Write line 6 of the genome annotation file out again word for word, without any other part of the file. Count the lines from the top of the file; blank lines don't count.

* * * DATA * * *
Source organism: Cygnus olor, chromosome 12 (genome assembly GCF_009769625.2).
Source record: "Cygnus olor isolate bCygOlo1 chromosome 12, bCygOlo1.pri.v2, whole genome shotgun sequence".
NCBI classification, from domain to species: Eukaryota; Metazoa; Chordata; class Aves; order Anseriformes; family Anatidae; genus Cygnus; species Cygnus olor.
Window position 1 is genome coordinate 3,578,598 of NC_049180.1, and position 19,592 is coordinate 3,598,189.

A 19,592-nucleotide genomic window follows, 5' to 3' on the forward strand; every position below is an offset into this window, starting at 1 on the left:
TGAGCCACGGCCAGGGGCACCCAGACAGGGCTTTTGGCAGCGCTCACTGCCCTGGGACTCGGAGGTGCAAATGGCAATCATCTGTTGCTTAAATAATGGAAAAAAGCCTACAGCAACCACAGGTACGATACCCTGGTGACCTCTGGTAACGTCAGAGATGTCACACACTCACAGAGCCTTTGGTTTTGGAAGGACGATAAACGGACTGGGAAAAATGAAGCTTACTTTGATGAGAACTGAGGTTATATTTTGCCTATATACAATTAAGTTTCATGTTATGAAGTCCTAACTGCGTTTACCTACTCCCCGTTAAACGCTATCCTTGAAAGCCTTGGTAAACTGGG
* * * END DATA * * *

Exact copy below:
TGAGCCACGGCCAGGGGCACCCAGACAGGGCTTTTGGCAGCGCTCACTGCCCTGGGACTCGGAGGTGCAAATGGCAATCATCTGTTGCTTAAATAATGGAAAAAAGCCTACAGCAACCACAGGTACGATACCCTGGTGACCTCTGGTAACGTCAGAGATGTCACACACTCACAGAGCCTTTGGTTTTGGAAGGACGATAAACGGACTGGGAAAAATGAAGCTTACTTTGATGAGAACTGAGGTTATATTTTGCCTATATACAATTAAGTTTCATGTTATGAAGTCCTAACTGCGTTTACCTACTCCCCGTTAAACGCTATCCTTGAAAGCCTTGGTAAACTGGG